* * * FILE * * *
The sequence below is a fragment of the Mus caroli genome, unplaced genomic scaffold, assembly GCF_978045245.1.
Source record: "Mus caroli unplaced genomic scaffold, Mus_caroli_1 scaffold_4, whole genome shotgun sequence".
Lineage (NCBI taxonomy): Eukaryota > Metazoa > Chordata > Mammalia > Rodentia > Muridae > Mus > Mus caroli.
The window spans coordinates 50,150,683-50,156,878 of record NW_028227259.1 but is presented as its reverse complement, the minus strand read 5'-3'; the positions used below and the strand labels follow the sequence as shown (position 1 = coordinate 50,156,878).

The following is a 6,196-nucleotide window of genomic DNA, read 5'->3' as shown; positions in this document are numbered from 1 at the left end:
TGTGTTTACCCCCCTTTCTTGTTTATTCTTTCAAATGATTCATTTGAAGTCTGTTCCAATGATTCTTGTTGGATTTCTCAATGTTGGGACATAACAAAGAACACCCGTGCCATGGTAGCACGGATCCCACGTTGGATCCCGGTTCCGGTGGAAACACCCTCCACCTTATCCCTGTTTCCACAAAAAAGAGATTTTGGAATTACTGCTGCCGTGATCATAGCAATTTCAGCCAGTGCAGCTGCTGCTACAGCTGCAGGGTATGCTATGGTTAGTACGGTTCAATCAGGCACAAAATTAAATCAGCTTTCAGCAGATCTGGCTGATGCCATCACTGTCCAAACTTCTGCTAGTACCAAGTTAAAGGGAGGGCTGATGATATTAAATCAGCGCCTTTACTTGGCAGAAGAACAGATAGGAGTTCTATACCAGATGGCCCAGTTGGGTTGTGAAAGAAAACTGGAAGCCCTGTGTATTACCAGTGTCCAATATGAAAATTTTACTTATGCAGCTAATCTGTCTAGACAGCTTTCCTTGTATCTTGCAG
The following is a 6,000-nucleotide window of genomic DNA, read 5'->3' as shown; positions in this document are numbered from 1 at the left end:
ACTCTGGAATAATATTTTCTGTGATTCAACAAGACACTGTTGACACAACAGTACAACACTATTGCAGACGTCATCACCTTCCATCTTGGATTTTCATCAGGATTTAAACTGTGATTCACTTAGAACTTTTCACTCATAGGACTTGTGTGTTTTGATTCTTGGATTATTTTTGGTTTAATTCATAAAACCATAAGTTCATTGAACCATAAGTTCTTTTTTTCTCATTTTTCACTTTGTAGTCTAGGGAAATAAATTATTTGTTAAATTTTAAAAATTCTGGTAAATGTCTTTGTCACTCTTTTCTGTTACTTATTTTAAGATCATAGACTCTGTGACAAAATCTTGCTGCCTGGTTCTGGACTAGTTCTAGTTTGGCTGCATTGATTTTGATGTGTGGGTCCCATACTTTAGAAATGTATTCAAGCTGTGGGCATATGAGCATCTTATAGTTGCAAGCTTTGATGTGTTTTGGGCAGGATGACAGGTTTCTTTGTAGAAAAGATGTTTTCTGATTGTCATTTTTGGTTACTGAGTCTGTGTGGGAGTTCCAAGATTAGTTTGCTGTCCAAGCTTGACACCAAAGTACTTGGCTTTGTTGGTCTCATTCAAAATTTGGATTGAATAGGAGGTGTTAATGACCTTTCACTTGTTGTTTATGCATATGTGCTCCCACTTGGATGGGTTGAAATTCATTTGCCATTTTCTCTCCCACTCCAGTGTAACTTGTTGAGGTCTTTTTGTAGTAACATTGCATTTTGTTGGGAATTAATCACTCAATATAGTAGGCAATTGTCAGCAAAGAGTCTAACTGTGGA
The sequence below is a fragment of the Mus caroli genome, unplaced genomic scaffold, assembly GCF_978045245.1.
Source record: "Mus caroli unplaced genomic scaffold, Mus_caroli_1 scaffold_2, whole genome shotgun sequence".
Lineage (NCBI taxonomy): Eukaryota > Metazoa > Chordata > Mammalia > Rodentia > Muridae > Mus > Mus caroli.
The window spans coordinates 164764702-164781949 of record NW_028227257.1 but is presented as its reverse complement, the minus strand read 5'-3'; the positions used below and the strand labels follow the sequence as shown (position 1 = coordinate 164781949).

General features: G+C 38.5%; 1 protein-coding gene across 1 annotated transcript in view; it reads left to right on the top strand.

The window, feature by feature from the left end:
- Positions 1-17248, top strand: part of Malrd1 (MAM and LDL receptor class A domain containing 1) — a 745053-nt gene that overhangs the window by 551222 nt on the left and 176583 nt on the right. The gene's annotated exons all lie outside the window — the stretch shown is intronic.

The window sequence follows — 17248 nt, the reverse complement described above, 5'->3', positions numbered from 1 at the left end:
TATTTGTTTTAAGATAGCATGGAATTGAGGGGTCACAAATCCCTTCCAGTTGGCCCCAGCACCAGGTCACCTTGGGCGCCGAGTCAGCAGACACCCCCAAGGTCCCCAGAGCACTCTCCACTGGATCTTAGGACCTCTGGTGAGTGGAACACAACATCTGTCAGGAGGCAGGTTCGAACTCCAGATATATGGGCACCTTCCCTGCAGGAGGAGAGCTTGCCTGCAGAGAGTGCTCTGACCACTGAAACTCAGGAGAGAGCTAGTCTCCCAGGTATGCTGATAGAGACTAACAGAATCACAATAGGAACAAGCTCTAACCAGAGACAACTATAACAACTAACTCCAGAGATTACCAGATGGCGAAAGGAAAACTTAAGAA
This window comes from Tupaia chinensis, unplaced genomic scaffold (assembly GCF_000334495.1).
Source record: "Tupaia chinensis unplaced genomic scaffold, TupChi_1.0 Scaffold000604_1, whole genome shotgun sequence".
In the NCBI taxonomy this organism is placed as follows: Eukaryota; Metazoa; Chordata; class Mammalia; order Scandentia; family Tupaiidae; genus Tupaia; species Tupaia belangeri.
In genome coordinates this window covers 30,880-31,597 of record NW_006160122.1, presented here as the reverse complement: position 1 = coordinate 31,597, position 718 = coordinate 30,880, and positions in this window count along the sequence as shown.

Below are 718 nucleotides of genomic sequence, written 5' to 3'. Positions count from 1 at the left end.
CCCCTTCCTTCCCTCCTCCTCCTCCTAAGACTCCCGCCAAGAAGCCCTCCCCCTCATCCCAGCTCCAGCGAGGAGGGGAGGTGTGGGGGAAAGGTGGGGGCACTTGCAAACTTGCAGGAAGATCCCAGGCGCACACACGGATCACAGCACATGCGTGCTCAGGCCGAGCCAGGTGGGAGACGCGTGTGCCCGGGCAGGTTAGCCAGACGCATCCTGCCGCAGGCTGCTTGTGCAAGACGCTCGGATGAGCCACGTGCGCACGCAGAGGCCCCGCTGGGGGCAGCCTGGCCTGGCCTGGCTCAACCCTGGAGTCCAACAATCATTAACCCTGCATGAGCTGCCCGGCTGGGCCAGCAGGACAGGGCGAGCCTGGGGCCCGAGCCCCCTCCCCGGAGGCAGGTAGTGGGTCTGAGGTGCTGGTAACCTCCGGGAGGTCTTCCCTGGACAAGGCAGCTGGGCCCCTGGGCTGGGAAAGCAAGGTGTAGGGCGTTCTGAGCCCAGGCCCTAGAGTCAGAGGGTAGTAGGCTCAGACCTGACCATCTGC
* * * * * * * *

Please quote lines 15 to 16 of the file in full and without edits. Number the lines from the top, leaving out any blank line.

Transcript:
- Positions 1-17248, top strand: part of Malrd1 (MAM and LDL receptor class A domain containing 1) — a 745053-nt gene that overhangs the window by 551222 nt on the left and 176583 nt on the right. The gene's annotated exons all lie outside the window — the stretch shown is intronic.

The window sequence follows — 17248 nt, the reverse complement described above, 5'->3', positions numbered from 1 at the left end: